"Killian testified that Boner probably was suffering from withdrawal from Effexor, an antidepressant he had been taking."
Boner used 'sleeper hold' to kill his girlfriend
Robert W. "Wes" Boner III strangled Rebecca Dyer, 42, with both hands while the two were on the couch arguing.
Boner told police he was agitated at the time of the slaying on April 2, 2004, but did not know why. Springfield police detective Jim Graham said Boner told him Dyer appeared to be suffering on the floor after he choked her, so he used a "sleeper hold" to "put her out of her misery."
Graham said Boner identified himself as a martial arts instructor in a job application found in the Wedgwood Terrace mobile home at 3725 Peoria Road.
Circuit Judge Leo Zappa sentenced Boner to 40 years in prison for the first-degree murder to which he pleaded guilty in October.
Sangamon County public defender Brian Otwell argued for a 25-year sentence, citing Boner's history of mental illness. He presented testimony from Dr. Terry Killian of Springfield, who said Boner had been discharged from McFarland Mental Health Center two weeks before the slaying and that Boner told him he had run out of medication three or four days before he strangled Dyer.
Killian testified that Boner probably was suffering from withdrawal from Effexor, an antidepressant he had been taking.
Boner has been hospitalized 15 times since adolescence for mental-health problems that included diagnoses of bipolar disorder, major depression and schizoaffective disorder, Killian said. Boner also told Kilian he took non-prescription drugs, including marijuana and LSD.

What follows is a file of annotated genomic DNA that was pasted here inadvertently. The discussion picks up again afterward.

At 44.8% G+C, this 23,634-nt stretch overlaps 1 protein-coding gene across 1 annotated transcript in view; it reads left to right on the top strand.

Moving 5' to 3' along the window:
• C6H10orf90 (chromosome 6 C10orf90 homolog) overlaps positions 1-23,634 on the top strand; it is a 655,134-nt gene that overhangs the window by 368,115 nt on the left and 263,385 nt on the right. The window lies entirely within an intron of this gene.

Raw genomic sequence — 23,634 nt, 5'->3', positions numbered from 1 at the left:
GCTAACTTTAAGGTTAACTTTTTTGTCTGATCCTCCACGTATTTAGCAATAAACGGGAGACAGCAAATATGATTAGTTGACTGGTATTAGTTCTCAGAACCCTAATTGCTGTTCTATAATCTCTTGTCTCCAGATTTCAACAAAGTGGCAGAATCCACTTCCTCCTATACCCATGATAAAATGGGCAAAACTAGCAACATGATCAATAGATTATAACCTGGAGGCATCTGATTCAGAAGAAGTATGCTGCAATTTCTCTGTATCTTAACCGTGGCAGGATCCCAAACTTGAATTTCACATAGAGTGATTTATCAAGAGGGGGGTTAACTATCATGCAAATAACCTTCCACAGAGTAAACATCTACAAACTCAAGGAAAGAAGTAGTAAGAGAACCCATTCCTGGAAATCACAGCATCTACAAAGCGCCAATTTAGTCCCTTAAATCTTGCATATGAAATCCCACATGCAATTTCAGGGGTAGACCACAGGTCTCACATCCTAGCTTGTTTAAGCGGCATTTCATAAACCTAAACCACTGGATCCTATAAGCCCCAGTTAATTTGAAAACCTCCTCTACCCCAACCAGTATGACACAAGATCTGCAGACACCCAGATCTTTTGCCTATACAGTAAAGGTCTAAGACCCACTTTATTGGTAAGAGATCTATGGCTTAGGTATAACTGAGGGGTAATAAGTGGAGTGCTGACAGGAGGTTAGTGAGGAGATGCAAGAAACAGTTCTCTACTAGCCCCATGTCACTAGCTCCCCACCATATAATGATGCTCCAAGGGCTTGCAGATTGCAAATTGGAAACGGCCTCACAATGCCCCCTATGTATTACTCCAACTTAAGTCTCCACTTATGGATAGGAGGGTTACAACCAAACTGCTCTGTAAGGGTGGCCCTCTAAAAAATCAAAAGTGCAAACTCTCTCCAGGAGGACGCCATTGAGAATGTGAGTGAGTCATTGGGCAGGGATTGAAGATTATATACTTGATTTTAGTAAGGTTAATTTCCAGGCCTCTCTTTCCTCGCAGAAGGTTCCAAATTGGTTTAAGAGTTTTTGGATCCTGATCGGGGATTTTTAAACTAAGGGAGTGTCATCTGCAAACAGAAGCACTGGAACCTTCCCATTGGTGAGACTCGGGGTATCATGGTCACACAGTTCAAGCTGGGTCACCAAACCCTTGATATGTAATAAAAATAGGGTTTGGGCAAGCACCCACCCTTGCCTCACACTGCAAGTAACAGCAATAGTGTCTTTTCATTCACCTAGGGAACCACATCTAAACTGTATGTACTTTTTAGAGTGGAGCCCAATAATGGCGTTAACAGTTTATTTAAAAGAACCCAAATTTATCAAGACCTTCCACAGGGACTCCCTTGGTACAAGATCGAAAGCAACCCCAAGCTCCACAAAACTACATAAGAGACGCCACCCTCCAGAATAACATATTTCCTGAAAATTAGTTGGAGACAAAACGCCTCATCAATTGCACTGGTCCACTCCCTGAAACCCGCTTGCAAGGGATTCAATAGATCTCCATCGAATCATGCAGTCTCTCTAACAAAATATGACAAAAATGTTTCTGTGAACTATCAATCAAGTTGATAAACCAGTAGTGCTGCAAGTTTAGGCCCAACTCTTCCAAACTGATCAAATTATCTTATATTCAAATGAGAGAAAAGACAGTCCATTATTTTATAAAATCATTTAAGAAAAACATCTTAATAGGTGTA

Sangamon County State's Attorney John Schmidt and assistant state's attorney Richard Wray recommended a 48-year sentence.
Schmidt said Boner made conscious choices to choke Dyer, kill her and then take her car and credit cards and travel to southern Illinois to visit an ex-girlfriend and her children.
"He knew right from wrong," Schmidt said.
"He made a choice to treat her (Dyer) like an animal, then got in her car and fled to southern Illinois."
Boner offered no resistance when he was arrested in Jonesboro the evening of April 4, 2004.
Schmidt said Boner has a prior juvenile adjudication for aggravated assault and adult convictions for attempted armed robbery and robbery.
Boner was sent to prison in January 1998 for the Sept. 21, 1997, robbery of a convenience store in Willisville, about 30 miles northwest of Carbondale.
"I would argue strenuously that his record does not reflect a history of violence," Otwell said. "Our mental health system in this case failed Mr. Boner and failed all of us."
Killian said Boner told him he went to the Springfield Mental Health Center and asked for medication on the day Dyer died. Killian said Boner told him he was refused because he had missed his "linkage" appointment, but was told he could get the medication at either the emergency room or a free mental health clinic.
Schmidt said Boner did not seek it elsewhere.
Dyer's father, Jesse Dyer, said Boner had "disrupted our whole family" before breaking down on the witness stand and ending his testimony.
Dyer's sister, Tina Kuvalic, said she has been a surrogate mother and surrogate grandmother since her sister's death. She worries that Rebecca Dyer's grandchildren are too young to remember their grandmother. Kuvalic asked the judge to give Boner the maximum 60-year-sentence.
One of Boner's sisters, Melissa Handsbery, testified her brother was "a sensitive and caring person" growing up.
"He was not a violent person," she said.
Graham testified that, when detectives were taking pictures of Boner's face and hands, he told them he knew what they were looking for and that they would find no defensive wounds.
"He said he knew what he was doing," Graham testified. "He said, 'You've got to move in on them quick.'"
Chris Dettro can be reached at 788-1510 or email@example.com.